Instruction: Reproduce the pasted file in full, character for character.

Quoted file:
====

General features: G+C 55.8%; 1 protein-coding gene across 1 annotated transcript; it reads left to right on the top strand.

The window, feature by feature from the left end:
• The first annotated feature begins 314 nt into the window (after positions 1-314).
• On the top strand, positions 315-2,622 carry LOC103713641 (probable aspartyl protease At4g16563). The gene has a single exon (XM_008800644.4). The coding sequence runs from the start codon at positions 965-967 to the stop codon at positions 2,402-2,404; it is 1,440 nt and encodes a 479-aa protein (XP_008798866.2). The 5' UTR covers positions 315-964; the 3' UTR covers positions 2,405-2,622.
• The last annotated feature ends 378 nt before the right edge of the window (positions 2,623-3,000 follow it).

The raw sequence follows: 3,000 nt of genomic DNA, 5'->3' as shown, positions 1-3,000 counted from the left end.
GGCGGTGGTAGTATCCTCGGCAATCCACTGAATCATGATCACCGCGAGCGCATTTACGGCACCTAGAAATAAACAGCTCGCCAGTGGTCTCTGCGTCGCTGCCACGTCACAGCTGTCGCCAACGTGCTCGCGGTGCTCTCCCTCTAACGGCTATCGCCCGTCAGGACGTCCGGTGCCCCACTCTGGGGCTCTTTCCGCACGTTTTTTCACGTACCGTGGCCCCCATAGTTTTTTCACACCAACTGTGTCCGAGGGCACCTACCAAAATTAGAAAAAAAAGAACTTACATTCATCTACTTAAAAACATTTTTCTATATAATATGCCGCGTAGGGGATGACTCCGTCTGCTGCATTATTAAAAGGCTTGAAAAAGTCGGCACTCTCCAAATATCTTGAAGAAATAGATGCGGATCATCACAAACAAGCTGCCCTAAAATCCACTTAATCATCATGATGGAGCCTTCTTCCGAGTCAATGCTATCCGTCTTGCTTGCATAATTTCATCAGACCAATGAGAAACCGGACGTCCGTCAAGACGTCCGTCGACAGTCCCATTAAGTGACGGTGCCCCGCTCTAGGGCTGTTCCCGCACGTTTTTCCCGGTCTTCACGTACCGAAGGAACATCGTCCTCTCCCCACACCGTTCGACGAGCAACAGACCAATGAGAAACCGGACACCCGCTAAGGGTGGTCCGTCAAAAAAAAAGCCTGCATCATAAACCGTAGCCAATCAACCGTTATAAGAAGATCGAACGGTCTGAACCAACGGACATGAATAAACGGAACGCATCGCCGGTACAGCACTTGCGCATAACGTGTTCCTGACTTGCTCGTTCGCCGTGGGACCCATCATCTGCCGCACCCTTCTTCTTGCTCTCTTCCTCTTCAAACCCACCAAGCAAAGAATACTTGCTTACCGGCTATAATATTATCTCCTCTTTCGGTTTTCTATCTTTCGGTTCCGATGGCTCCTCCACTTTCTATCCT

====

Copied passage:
General features: G+C 55.8%; 1 protein-coding gene across 1 annotated transcript; it reads left to right on the top strand.

The window, feature by feature from the left end:
• The first annotated feature begins 314 nt into the window (after positions 1-314).
• On the top strand, positions 315-2,622 carry LOC103713641 (probable aspartyl protease At4g16563). The gene has a single exon (XM_008800644.4). The coding sequence runs from the start codon at positions 965-967 to the stop codon at positions 2,402-2,404; it is 1,440 nt and encodes a 479-aa protein (XP_008798866.2). The 5' UTR covers positions 315-964; the 3' UTR covers positions 2,405-2,622.
• The last annotated feature ends 378 nt before the right edge of the window (positions 2,623-3,000 follow it).

The raw sequence follows: 3,000 nt of genomic DNA, 5'->3' as shown, positions 1-3,000 counted from the left end.
GGCGGTGGTAGTATCCTCGGCAATCCACTGAATCATGATCACCGCGAGCGCATTTACGGCACCTAGAAATAAACAGCTCGCCAGTGGTCTCTGCGTCGCTGCCACGTCACAGCTGTCGCCAACGTGCTCGCGGTGCTCTCCCTCTAACGGCTATCGCCCGTCAGGACGTCCGGTGCCCCACTCTGGGGCTCTTTCCGCACGTTTTTTCACGTACCGTGGCCCCCATAGTTTTTTCACACCAACTGTGTCCGAGGGCACCTACCAAAATTAGAAAAAAAAGAACTTACATTCATCTACTTAAAAACATTTTTCTATATAATATGCCGCGTAGGGGATGACTCCGTCTGCTGCATTATTAAAAGGCTTGAAAAAGTCGGCACTCTCCAAATATCTTGAAGAAATAGATGCGGATCATCACAAACAAGCTGCCCTAAAATCCACTTAATCATCATGATGGAGCCTTCTTCCGAGTCAATGCTATCCGTCTTGCTTGCATAATTTCATCAGACCAATGAGAAACCGGACGTCCGTCAAGACGTCCGTCGACAGTCCCATTAAGTGACGGTGCCCCGCTCTAGGGCTGTTCCCGCACGTTTTTCCCGGTCTTCACGTACCGAAGGAACATCGTCCTCTCCCCACACCGTTCGACGAGCAACAGACCAATGAGAAACCGGACACCCGCTAAGGGTGGTCCGTCAAAAAAAAAGCCTGCATCATAAACCGTAGCCAATCAACCGTTATAAGAAGATCGAACGGTCTGAACCAACGGACATGAATAAACGGAACGCATCGCCGGTACAGCACTTGCGCATAACGTGTTCCTGACTTGCTCGTTCGCCGTGGGACCCATCATCTGCCGCACCCTTCTTCTTGCTCTCTTCCTCTTCAAACCCACCAAGCAAAGAATACTTGCTTACCGGCTATAATATTATCTCCTCTTTCGGTTTTCTATCTTTCGGTTCCGATGGCTCCTCCACTTTCTATCCT